The viability of a basic sector of industry such as iron and steel depends on optimum quality and price conditions for the supply of its raw materials, in this case scrap. Scrap, like iron ore, faces competition on the world raw-materials market.

This explains why unjustified restrictions impeding the free movement of scrap or pejorative connotations such as the 'waste` label can lead to commercial and/or technical difficulties and jeopardize the competitive position of European user enterprises.

The fact the scrap has been placed on the green list does not necessarily protect it from specific constraints arising from the imposition of standards or restrictions, which in its case are unjustified. Furthermore, the existence of differing interpretations depending on the different authorities or Member States leads to distortions competition.

By way of example, the United States Environmental Protection Agency (EPA) has just excluded secondary metals from environmental legislation, a decision which is in line with the argumentation developed hereafter. However, the application of different legislation between two trading partners will complicate the international situation and is commercially disadvantageous for European Union enterprises in the scrap sector.

The 'waste` tag currently attached to scrap is unjustified and can only have negative repercussions on the public image and prices, not just of scrap, but of steel in general as a recyclable product.

The economic advantages of the recycling of scrap by the iron and steel industry are incontestable.


In the European Union, as in the rest of the world, scrap is an essential raw material for the production of steel in integrated plants and electric steelworks, both for ordinary steels and special steels (e.g. alloy steels, stainless steels).

The scrap used in the iron and steel industry, in the form of products covered by the ECSC Treaty, is therefore an irreplaceable raw material.

The ECSC Consultative Committee notes that the European Parliament has recommended that scrap no longer be considered as waste.

The Consultative Committee notes that the United States of America considers scrap to be a product rather than waste.

This approach is both logical and reasonable from the point of view of the environment, the economy and the protection of workers.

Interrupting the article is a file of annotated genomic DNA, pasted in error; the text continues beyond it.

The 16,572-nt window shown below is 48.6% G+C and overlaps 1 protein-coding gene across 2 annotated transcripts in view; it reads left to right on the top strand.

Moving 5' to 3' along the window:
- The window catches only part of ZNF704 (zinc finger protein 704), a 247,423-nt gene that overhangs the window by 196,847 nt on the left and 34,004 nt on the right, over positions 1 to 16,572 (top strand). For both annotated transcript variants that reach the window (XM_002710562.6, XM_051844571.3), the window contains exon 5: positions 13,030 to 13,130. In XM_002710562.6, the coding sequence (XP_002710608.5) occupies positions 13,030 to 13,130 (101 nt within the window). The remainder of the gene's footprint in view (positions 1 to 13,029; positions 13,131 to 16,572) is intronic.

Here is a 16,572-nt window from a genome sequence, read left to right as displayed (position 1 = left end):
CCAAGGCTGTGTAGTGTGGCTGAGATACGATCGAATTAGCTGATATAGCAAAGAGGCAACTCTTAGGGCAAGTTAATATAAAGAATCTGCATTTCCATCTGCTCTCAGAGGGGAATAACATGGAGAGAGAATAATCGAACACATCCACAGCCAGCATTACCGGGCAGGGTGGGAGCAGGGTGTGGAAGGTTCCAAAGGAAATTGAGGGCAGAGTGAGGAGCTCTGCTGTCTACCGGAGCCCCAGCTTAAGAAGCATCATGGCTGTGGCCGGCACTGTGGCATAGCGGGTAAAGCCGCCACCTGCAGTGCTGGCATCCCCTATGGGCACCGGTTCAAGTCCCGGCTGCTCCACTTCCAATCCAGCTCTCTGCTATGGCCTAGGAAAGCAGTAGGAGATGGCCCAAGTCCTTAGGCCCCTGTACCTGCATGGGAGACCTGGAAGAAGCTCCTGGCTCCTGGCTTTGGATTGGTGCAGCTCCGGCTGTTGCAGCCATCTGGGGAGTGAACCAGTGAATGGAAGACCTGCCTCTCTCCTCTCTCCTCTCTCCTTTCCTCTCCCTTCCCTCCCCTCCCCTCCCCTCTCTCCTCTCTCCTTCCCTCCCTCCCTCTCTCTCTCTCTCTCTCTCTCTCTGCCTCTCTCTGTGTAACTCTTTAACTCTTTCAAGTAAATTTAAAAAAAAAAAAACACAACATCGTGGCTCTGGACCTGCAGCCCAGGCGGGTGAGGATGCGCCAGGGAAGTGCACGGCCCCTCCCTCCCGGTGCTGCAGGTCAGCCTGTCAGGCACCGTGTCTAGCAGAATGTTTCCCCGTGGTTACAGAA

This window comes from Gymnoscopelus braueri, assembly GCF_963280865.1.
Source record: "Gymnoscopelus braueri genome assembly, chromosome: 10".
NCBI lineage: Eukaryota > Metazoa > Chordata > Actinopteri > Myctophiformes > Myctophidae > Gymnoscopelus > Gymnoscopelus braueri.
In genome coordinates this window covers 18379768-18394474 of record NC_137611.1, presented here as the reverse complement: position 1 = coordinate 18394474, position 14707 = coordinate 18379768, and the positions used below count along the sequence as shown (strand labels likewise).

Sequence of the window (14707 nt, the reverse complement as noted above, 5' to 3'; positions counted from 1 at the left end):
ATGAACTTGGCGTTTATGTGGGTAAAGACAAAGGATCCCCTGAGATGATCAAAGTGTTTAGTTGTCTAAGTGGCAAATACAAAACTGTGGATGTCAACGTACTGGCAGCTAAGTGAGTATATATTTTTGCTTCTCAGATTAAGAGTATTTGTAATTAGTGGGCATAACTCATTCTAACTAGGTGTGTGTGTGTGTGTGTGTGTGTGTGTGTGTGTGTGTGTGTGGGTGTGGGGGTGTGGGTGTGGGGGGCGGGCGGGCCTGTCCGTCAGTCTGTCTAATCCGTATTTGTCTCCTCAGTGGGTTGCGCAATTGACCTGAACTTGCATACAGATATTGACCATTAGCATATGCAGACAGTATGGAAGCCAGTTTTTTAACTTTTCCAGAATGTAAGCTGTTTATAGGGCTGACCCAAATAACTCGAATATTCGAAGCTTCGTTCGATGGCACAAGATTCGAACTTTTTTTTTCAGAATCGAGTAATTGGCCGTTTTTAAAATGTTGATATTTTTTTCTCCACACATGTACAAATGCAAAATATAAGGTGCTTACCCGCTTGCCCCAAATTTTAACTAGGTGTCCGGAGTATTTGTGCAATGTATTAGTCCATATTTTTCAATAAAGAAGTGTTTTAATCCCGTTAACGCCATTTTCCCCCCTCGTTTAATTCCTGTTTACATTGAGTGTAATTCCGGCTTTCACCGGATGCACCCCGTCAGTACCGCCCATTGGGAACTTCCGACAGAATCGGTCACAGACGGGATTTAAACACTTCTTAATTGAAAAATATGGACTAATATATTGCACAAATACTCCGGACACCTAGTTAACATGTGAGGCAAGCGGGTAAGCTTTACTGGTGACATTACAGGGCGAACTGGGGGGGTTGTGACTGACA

The development in recent years of electrical steelmaking, which consumes more scrap than the integrated process, has led to a considerable increase in the use of scrap, thus further raising the importance of a resolution if any.


- notes that the recovery of scrap, and particularly its separation from other materials, is facilitated by its specific physical properties such as ferromagnetism and high specific density,

- is concerned that existing legislation classifies all categories of scrap indiscriminately as waste without taking into account the fact that scrap may have been processed to make it suitable for direct use in the iron and steel industry,

- considers that the different categories of scrap that comply with a series of objectively verifiable definitions and restrictions, are specified in the different standards,

- recalls that these specifications, in terms of physical and chemical characteristics, assure that scrap complies with a series of constraints particularily as far as quality standards, environmental protection and safety for the workers are concerned,

- therefore encourages the Commission to pursue its efforts aimed at establishing coherent European norms relating in particular to the control of radioactivity,

- firmly maintains that processed scrap is a valuable base material, and in fact:

- its use poses no threat to human health and the environment,

- it can be recycled indefinitely without losing any of its essential properties,

- relatively simple and economical processes can be used to transform it into a product similar to the original,

- entirely supports the recommendation of the European Parliament to 'declassify scrap as waste in Community legislation` (3).

Concluding from what has been said before, the ECSC Consultative Committee strongly urges that scrap be considered as a 'product`, be removed from the OECD lists of 'wastes` and be excluded from the scope of the European regulations concerning 'wastes`.

(1) OJ L 30, 6. 2. 1993, p. 1.

(2) 1995.

(3) OJ C 261, 9. 9. 1996, p. 150.